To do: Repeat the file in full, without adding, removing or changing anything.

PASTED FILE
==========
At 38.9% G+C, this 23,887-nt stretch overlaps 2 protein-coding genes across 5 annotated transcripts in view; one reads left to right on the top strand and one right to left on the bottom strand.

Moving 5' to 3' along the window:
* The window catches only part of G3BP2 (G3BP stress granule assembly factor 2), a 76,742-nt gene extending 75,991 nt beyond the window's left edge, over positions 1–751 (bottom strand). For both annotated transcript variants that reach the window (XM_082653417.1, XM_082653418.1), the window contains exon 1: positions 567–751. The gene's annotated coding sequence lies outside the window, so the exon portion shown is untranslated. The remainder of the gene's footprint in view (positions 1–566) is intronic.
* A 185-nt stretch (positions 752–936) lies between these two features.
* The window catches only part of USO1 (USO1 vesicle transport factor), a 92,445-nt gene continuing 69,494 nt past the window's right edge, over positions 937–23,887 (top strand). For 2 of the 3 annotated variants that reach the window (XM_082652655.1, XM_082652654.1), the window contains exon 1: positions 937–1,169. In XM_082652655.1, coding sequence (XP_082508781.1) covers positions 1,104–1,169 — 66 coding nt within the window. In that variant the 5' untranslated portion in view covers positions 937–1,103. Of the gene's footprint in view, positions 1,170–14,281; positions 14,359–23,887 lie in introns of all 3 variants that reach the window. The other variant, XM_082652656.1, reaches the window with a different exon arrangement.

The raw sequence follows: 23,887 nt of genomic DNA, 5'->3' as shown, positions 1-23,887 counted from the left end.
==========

At 38.9% G+C, this 23,887-nt stretch overlaps 2 protein-coding genes across 5 annotated transcripts in view; one reads left to right on the top strand and one right to left on the bottom strand.

Moving 5' to 3' along the window:
* The window catches only part of G3BP2 (G3BP stress granule assembly factor 2), a 76,742-nt gene extending 75,991 nt beyond the window's left edge, over positions 1–751 (bottom strand). For both annotated transcript variants that reach the window (XM_082653417.1, XM_082653418.1), the window contains exon 1: positions 567–751. The gene's annotated coding sequence lies outside the window, so the exon portion shown is untranslated. The remainder of the gene's footprint in view (positions 1–566) is intronic.
* A 185-nt stretch (positions 752–936) lies between these two features.
* The window catches only part of USO1 (USO1 vesicle transport factor), a 92,445-nt gene continuing 69,494 nt past the window's right edge, over positions 937–23,887 (top strand). For 2 of the 3 annotated variants that reach the window (XM_082652655.1, XM_082652654.1), the window contains exon 1: positions 937–1,169. In XM_082652655.1, coding sequence (XP_082508781.1) covers positions 1,104–1,169 — 66 coding nt within the window. In that variant the 5' untranslated portion in view covers positions 937–1,103. Of the gene's footprint in view, positions 1,170–14,281; positions 14,359–23,887 lie in introns of all 3 variants that reach the window. The other variant, XM_082652656.1, reaches the window with a different exon arrangement.

The raw sequence follows: 23,887 nt of genomic DNA, 5'->3' as shown, positions 1-23,887 counted from the left end.